Friday, May 23, 2014

Remembering Ted - Early Days

I can’t remember anymore when I actually met Ted.  He liked to tell people that I was promised to him in the womb but that was so not true. I think I knew his sister, Helen first and met Ted through her. We both grew up in the same neighborhood.  He lived on 61st street and I lived on 64th street.  3 blocks made no difference—all the kids congregated in the playground which was on 64th street or “the barrels” which were play structures closer to 61st street. 
I know that we were boyfriend and girlfriend in junior high school (now they call it middle school) and I’m sure we knew each other before that.

Ted was one of a trio of boys who hung out together.  There was Ted, Darryl and Gregory—later they were joined by another boy—Luther (called Junior).  What got your attention first was Ted’s walk.  He, Darryl and Gregory would walk down the street together.  They were fast walkers.  Ted had a loose gaited walk—arms flailing all over the place, long stride; Darryl walked on his toes with a bounce and I can’t even remember how Gregory walked but they were all really cute, and when you saw them walking it was like they were in tandem—arms, legs, exponential swagger…

Not only did Ted have a distinctive walk, he was a cool dresser.  He loved fine clothes and shoes.  One of his early jobs was in a shoe store called Feldman’s.  He talked a lot about what he learned about dealing with the public while delivering the beautiful, fine leather shoes that Feldman’s was known for. He worked hard and saved his money.  He was one of the first of our group to get a brand new car and his own apartment in the Bronx complete with the cool 70's beads that hung from the doorway.  He was absolutely too cool for school.

A date with Ted was not just a movie and pizza.  He introduced me to my first play (a play about Jack Johnson the boxer), my first modern dance show (Alvin Ailey).  We went to museums, rode bikes in Central Park (even though I was far from athletic). We did things that other young black kids were not doing.  Ted was always different and so was I—we fit together very well. 

We talked a lot about our dreams—good jobs, a home in the suburbs.  I say we talked a lot but Ted did most of the talking—I was a great listener.  As the years went on I became a better talker—he was always the idea man and I was the implementer.  He could conceive it and I could figure out how to make it happen—He was the 30,000 foot person—I was closer to the ground--the detail person.  Yup, a good match.

We sometimes (no probably many times) butted heads.  I wanted the finer life—fast. Ted wanted the finer life but slowly—save for what you want—don’t charge it.  Somehow we met in the middle after many trips but, thank God, no major falls.  It was a while before I figured out that he was an Aires (the ram) and I was a Taurus (the bull)—of course we would butt heads.  We both wanted things our way.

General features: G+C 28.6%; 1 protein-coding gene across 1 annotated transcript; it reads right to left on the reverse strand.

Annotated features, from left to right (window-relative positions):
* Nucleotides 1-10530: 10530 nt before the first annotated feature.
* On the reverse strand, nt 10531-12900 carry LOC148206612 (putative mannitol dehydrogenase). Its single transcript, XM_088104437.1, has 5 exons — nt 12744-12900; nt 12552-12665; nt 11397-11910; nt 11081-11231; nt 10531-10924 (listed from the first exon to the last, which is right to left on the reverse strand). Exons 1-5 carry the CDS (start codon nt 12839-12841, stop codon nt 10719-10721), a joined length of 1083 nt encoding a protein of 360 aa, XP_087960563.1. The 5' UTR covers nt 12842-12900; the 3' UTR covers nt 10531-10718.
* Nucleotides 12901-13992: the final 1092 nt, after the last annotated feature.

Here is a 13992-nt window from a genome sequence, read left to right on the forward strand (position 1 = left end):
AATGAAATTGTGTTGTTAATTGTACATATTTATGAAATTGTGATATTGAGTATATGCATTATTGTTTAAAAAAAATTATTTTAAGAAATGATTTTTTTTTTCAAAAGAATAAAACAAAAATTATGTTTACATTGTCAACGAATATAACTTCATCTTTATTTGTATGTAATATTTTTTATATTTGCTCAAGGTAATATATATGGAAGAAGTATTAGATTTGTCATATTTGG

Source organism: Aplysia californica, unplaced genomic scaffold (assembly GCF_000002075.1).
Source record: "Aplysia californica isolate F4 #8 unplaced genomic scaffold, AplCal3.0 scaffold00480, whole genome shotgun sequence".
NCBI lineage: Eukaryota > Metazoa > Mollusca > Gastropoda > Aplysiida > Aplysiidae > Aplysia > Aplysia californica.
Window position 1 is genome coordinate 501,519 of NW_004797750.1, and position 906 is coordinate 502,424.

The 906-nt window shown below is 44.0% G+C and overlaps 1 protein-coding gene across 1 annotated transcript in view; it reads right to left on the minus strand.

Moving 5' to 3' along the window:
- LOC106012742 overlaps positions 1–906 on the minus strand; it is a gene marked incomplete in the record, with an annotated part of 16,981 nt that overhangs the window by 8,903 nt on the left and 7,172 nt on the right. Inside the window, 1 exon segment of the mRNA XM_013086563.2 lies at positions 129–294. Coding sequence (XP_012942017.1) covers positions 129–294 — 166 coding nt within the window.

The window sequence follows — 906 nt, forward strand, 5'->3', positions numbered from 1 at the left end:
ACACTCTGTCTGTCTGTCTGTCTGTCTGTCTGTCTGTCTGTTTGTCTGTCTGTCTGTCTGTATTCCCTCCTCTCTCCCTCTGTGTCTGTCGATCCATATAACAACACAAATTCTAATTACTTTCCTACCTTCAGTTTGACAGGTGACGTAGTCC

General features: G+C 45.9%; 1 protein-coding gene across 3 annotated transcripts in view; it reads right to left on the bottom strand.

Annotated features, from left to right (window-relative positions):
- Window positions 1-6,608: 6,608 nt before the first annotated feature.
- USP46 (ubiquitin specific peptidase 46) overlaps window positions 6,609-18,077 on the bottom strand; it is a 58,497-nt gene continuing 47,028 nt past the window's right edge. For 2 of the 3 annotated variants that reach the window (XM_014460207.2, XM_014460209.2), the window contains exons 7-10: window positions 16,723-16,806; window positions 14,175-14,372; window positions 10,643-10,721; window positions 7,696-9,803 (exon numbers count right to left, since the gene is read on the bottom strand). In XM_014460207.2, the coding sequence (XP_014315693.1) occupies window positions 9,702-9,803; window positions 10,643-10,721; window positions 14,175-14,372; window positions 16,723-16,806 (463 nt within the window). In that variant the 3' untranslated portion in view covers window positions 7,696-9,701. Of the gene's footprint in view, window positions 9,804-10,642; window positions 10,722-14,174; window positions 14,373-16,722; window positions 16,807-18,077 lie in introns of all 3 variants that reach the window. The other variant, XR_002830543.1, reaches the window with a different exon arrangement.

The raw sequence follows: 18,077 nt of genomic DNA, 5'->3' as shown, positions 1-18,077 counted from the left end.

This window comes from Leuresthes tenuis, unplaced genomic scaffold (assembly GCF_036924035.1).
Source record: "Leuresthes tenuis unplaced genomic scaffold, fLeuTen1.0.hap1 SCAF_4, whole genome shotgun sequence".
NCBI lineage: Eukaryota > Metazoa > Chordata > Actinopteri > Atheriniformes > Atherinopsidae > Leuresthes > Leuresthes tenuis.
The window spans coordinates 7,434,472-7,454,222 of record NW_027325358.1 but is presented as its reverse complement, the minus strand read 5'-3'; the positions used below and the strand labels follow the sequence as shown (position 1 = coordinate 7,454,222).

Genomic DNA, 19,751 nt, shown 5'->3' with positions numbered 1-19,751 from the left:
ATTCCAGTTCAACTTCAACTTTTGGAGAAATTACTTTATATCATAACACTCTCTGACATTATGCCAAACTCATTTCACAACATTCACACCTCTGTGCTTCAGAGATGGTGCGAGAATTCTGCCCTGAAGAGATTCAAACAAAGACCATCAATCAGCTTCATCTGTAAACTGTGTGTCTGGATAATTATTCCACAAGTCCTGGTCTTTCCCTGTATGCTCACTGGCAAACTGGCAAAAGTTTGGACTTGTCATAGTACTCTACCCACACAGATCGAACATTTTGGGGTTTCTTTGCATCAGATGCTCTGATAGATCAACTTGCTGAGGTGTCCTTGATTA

Luckily we did meet in the middle and were able to navigate 40 years of marriage with some scars, of course, but no major wounds.  As the years together ticked up, people would ask us what was the secret to a long marriage.  We both figured it out that once we had decided that divorce was no longer an option, everything became easier. In the early days and years of our marriage, I would throw around the “d” word very easily.  I was struggling with the concept of partnership.  I was raised in a single-parent home and my mom made all the rules so I really had no time for making decisions by committee.  Ted was methodical.  No decision was ever made quickly.  His favorite answer to a question was either “No” or “I’ll think about it”, which usually meant “No” also.  This was in the 70’s and I sometimes felt like I was giving up who I was to be a wife—the mother thing I got very easily it was the relationship part that was difficult for me.  Ted often said being a father was the most difficult job for him—for me, in those early days, being a wife was the most difficult part.  I eventually got it figured out that there was a comfortable way to be a wife and still be “me”.  Ted was patient. Even when I continually tried to get the bank to put my name on the top of our joint checks!!!  Those were the things that made me crazy.  Of course, my name never made the top of the checks and soon enough, it made no difference to me.  In the early days it was all about who had the power.  I remember telling Ted if he just admitted that I was the boss, everything would be OK.  Well you know the answer to that!  So we stumbled along and before we knew it, we were coasting.

In the early days I loved to hear Ted talk.  He could talk for hours on so many topics. He had a head for economics, finance, geography and history and was not shy about letting you know what he knew.  In the early days I loved listening—in the middle years—not so much—in the last year when he became silent—I would have given anything to hear him drop his knowledge.  But as our son Lateef said at Ted's funeral, I think he had talked enough—there was no more to be said.

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